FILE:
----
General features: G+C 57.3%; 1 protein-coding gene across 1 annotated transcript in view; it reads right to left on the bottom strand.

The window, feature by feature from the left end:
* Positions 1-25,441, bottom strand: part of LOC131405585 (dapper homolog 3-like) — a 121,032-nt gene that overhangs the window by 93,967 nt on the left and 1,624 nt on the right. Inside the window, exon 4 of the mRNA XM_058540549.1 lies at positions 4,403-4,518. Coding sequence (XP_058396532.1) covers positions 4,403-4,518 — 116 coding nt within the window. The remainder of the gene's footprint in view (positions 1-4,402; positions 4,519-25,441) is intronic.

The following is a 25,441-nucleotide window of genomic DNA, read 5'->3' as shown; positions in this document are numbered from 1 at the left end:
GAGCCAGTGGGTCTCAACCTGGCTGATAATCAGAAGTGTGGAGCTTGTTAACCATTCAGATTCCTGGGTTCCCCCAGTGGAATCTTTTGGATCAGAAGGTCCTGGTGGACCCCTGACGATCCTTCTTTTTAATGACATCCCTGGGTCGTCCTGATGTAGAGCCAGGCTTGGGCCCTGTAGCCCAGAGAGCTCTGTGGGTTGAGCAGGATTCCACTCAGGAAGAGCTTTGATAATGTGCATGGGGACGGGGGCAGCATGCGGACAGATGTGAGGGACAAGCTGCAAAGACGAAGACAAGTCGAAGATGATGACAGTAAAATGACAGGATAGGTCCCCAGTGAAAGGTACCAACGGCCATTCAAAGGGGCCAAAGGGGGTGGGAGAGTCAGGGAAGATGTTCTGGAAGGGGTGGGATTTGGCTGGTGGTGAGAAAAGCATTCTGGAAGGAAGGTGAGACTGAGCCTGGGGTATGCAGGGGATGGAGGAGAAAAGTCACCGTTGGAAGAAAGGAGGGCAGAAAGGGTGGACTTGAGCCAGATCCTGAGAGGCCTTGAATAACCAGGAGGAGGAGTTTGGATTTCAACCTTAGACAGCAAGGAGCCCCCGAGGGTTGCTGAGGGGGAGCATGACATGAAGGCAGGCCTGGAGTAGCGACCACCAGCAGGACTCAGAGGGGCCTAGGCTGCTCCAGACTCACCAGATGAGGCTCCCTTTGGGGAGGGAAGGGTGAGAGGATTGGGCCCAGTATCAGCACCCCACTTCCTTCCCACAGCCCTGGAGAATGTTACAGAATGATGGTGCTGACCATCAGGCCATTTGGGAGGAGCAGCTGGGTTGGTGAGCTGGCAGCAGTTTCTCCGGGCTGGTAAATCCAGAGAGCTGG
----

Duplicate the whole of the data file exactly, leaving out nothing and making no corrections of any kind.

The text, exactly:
General features: G+C 57.3%; 1 protein-coding gene across 1 annotated transcript in view; it reads right to left on the bottom strand.

The window, feature by feature from the left end:
* Positions 1-25,441, bottom strand: part of LOC131405585 (dapper homolog 3-like) — a 121,032-nt gene that overhangs the window by 93,967 nt on the left and 1,624 nt on the right. Inside the window, exon 4 of the mRNA XM_058540549.1 lies at positions 4,403-4,518. Coding sequence (XP_058396532.1) covers positions 4,403-4,518 — 116 coding nt within the window. The remainder of the gene's footprint in view (positions 1-4,402; positions 4,519-25,441) is intronic.

The following is a 25,441-nucleotide window of genomic DNA, read 5'->3' as shown; positions in this document are numbered from 1 at the left end:
GAGCCAGTGGGTCTCAACCTGGCTGATAATCAGAAGTGTGGAGCTTGTTAACCATTCAGATTCCTGGGTTCCCCCAGTGGAATCTTTTGGATCAGAAGGTCCTGGTGGACCCCTGACGATCCTTCTTTTTAATGACATCCCTGGGTCGTCCTGATGTAGAGCCAGGCTTGGGCCCTGTAGCCCAGAGAGCTCTGTGGGTTGAGCAGGATTCCACTCAGGAAGAGCTTTGATAATGTGCATGGGGACGGGGGCAGCATGCGGACAGATGTGAGGGACAAGCTGCAAAGACGAAGACAAGTCGAAGATGATGACAGTAAAATGACAGGATAGGTCCCCAGTGAAAGGTACCAACGGCCATTCAAAGGGGCCAAAGGGGGTGGGAGAGTCAGGGAAGATGTTCTGGAAGGGGTGGGATTTGGCTGGTGGTGAGAAAAGCATTCTGGAAGGAAGGTGAGACTGAGCCTGGGGTATGCAGGGGATGGAGGAGAAAAGTCACCGTTGGAAGAAAGGAGGGCAGAAAGGGTGGACTTGAGCCAGATCCTGAGAGGCCTTGAATAACCAGGAGGAGGAGTTTGGATTTCAACCTTAGACAGCAAGGAGCCCCCGAGGGTTGCTGAGGGGGAGCATGACATGAAGGCAGGCCTGGAGTAGCGACCACCAGCAGGACTCAGAGGGGCCTAGGCTGCTCCAGACTCACCAGATGAGGCTCCCTTTGGGGAGGGAAGGGTGAGAGGATTGGGCCCAGTATCAGCACCCCACTTCCTTCCCACAGCCCTGGAGAATGTTACAGAATGATGGTGCTGACCATCAGGCCATTTGGGAGGAGCAGCTGGGTTGGTGAGCTGGCAGCAGTTTCTCCGGGCTGGTAAATCCAGAGAGCTGG